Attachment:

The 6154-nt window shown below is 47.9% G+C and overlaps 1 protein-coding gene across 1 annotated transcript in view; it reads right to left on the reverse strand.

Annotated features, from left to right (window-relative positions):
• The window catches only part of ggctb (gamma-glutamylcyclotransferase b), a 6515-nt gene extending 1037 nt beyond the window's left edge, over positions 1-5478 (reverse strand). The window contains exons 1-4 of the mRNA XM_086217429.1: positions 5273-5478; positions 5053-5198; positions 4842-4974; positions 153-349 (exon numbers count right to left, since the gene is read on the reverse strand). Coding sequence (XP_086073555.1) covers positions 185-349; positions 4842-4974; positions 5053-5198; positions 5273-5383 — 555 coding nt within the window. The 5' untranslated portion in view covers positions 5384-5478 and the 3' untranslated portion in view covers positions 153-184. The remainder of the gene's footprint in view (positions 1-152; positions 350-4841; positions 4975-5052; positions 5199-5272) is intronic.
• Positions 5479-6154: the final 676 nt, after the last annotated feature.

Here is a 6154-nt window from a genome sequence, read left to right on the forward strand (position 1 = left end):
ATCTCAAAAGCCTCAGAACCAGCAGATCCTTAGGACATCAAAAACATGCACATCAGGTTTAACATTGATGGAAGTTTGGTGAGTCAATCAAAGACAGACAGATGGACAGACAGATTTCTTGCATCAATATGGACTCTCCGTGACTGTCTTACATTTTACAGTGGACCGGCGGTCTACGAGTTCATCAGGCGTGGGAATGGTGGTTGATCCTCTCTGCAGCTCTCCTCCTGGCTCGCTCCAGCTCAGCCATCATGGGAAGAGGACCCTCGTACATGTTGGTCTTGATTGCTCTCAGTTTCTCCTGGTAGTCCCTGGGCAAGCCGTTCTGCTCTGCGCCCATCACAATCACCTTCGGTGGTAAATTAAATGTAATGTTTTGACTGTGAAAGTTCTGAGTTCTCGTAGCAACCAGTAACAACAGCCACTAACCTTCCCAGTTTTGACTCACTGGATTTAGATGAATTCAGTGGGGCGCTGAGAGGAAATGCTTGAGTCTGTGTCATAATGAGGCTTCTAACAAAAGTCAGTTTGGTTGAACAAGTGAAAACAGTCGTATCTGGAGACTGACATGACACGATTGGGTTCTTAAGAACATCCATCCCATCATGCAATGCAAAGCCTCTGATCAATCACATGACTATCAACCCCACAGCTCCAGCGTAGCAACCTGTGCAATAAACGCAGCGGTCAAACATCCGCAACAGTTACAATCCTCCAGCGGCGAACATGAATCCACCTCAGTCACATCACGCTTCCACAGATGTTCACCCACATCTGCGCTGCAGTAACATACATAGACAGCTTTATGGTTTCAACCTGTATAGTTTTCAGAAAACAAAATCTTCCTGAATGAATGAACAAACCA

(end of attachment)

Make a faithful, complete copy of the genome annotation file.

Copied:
The 6154-nt window shown below is 47.9% G+C and overlaps 1 protein-coding gene across 1 annotated transcript in view; it reads right to left on the reverse strand.

Annotated features, from left to right (window-relative positions):
• The window catches only part of ggctb (gamma-glutamylcyclotransferase b), a 6515-nt gene extending 1037 nt beyond the window's left edge, over positions 1-5478 (reverse strand). The window contains exons 1-4 of the mRNA XM_086217429.1: positions 5273-5478; positions 5053-5198; positions 4842-4974; positions 153-349 (exon numbers count right to left, since the gene is read on the reverse strand). Coding sequence (XP_086073555.1) covers positions 185-349; positions 4842-4974; positions 5053-5198; positions 5273-5383 — 555 coding nt within the window. The 5' untranslated portion in view covers positions 5384-5478 and the 3' untranslated portion in view covers positions 153-184. The remainder of the gene's footprint in view (positions 1-152; positions 350-4841; positions 4975-5052; positions 5199-5272) is intronic.
• Positions 5479-6154: the final 676 nt, after the last annotated feature.

Here is a 6154-nt window from a genome sequence, read left to right on the forward strand (position 1 = left end):
ATCTCAAAAGCCTCAGAACCAGCAGATCCTTAGGACATCAAAAACATGCACATCAGGTTTAACATTGATGGAAGTTTGGTGAGTCAATCAAAGACAGACAGATGGACAGACAGATTTCTTGCATCAATATGGACTCTCCGTGACTGTCTTACATTTTACAGTGGACCGGCGGTCTACGAGTTCATCAGGCGTGGGAATGGTGGTTGATCCTCTCTGCAGCTCTCCTCCTGGCTCGCTCCAGCTCAGCCATCATGGGAAGAGGACCCTCGTACATGTTGGTCTTGATTGCTCTCAGTTTCTCCTGGTAGTCCCTGGGCAAGCCGTTCTGCTCTGCGCCCATCACAATCACCTTCGGTGGTAAATTAAATGTAATGTTTTGACTGTGAAAGTTCTGAGTTCTCGTAGCAACCAGTAACAACAGCCACTAACCTTCCCAGTTTTGACTCACTGGATTTAGATGAATTCAGTGGGGCGCTGAGAGGAAATGCTTGAGTCTGTGTCATAATGAGGCTTCTAACAAAAGTCAGTTTGGTTGAACAAGTGAAAACAGTCGTATCTGGAGACTGACATGACACGATTGGGTTCTTAAGAACATCCATCCCATCATGCAATGCAAAGCCTCTGATCAATCACATGACTATCAACCCCACAGCTCCAGCGTAGCAACCTGTGCAATAAACGCAGCGGTCAAACATCCGCAACAGTTACAATCCTCCAGCGGCGAACATGAATCCACCTCAGTCACATCACGCTTCCACAGATGTTCACCCACATCTGCGCTGCAGTAACATACATAGACAGCTTTATGGTTTCAACCTGTATAGTTTTCAGAAAACAAAATCTTCCTGAATGAATGAACAAACCA